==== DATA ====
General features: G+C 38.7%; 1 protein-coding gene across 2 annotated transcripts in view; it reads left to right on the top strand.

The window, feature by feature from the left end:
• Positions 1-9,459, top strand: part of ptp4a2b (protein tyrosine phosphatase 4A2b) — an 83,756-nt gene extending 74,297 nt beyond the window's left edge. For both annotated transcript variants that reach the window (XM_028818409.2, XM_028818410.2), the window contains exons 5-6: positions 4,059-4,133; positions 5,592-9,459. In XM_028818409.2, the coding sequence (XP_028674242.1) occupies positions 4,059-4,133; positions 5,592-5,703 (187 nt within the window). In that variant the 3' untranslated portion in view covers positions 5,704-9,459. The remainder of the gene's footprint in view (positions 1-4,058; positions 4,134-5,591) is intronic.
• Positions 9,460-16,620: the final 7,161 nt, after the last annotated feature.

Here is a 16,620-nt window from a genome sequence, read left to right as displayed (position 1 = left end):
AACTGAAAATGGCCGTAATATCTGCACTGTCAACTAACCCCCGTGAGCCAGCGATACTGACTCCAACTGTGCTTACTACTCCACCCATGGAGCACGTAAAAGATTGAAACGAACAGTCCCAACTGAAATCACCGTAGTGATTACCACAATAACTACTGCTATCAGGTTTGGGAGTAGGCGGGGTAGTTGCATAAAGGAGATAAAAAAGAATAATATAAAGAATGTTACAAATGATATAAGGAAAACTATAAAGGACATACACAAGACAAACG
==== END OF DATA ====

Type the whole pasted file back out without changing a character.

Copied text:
General features: G+C 38.7%; 1 protein-coding gene across 2 annotated transcripts in view; it reads left to right on the top strand.

The window, feature by feature from the left end:
• Positions 1-9,459, top strand: part of ptp4a2b (protein tyrosine phosphatase 4A2b) — an 83,756-nt gene extending 74,297 nt beyond the window's left edge. For both annotated transcript variants that reach the window (XM_028818409.2, XM_028818410.2), the window contains exons 5-6: positions 4,059-4,133; positions 5,592-9,459. In XM_028818409.2, the coding sequence (XP_028674242.1) occupies positions 4,059-4,133; positions 5,592-5,703 (187 nt within the window). In that variant the 3' untranslated portion in view covers positions 5,704-9,459. The remainder of the gene's footprint in view (positions 1-4,058; positions 4,134-5,591) is intronic.
• Positions 9,460-16,620: the final 7,161 nt, after the last annotated feature.

Here is a 16,620-nt window from a genome sequence, read left to right as displayed (position 1 = left end):
AACTGAAAATGGCCGTAATATCTGCACTGTCAACTAACCCCCGTGAGCCAGCGATACTGACTCCAACTGTGCTTACTACTCCACCCATGGAGCACGTAAAAGATTGAAACGAACAGTCCCAACTGAAATCACCGTAGTGATTACCACAATAACTACTGCTATCAGGTTTGGGAGTAGGCGGGGTAGTTGCATAAAGGAGATAAAAAAGAATAATATAAAGAATGTTACAAATGATATAAGGAAAACTATAAAGGACATACACAAGACAAACG